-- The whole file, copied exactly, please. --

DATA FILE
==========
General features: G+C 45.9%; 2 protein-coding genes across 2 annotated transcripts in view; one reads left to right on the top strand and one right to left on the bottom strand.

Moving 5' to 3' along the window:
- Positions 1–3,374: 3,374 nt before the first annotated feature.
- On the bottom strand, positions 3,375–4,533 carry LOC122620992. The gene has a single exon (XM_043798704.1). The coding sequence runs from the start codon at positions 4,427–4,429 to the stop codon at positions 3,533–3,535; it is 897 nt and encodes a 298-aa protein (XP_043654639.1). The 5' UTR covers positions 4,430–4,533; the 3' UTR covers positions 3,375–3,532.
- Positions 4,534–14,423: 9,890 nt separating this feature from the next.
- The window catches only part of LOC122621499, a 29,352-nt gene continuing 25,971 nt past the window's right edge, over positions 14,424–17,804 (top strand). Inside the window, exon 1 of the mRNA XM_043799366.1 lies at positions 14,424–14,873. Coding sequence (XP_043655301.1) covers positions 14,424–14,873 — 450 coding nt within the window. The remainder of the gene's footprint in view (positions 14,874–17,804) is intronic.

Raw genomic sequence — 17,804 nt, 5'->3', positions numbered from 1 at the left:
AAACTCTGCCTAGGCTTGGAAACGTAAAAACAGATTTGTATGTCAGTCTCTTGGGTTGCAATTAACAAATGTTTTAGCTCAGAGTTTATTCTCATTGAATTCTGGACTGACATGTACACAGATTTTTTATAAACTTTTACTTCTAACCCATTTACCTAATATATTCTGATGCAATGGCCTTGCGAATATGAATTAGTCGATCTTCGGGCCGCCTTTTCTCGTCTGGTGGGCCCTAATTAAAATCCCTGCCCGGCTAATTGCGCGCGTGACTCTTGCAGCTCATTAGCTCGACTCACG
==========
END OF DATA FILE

General features: G+C 45.9%; 2 protein-coding genes across 2 annotated transcripts in view; one reads left to right on the top strand and one right to left on the bottom strand.

Moving 5' to 3' along the window:
- Positions 1–3,374: 3,374 nt before the first annotated feature.
- On the bottom strand, positions 3,375–4,533 carry LOC122620992. The gene has a single exon (XM_043798704.1). The coding sequence runs from the start codon at positions 4,427–4,429 to the stop codon at positions 3,533–3,535; it is 897 nt and encodes a 298-aa protein (XP_043654639.1). The 5' UTR covers positions 4,430–4,533; the 3' UTR covers positions 3,375–3,532.
- Positions 4,534–14,423: 9,890 nt separating this feature from the next.
- The window catches only part of LOC122621499, a 29,352-nt gene continuing 25,971 nt past the window's right edge, over positions 14,424–17,804 (top strand). Inside the window, exon 1 of the mRNA XM_043799366.1 lies at positions 14,424–14,873. Coding sequence (XP_043655301.1) covers positions 14,424–14,873 — 450 coding nt within the window. The remainder of the gene's footprint in view (positions 14,874–17,804) is intronic.

Raw genomic sequence — 17,804 nt, 5'->3', positions numbered from 1 at the left:
AAACTCTGCCTAGGCTTGGAAACGTAAAAACAGATTTGTATGTCAGTCTCTTGGGTTGCAATTAACAAATGTTTTAGCTCAGAGTTTATTCTCATTGAATTCTGGACTGACATGTACACAGATTTTTTATAAACTTTTACTTCTAACCCATTTACCTAATATATTCTGATGCAATGGCCTTGCGAATATGAATTAGTCGATCTTCGGGCCGCCTTTTCTCGTCTGGTGGGCCCTAATTAAAATCCCTGCCCGGCTAATTGCGCGCGTGACTCTTGCAGCTCATTAGCTCGACTCACG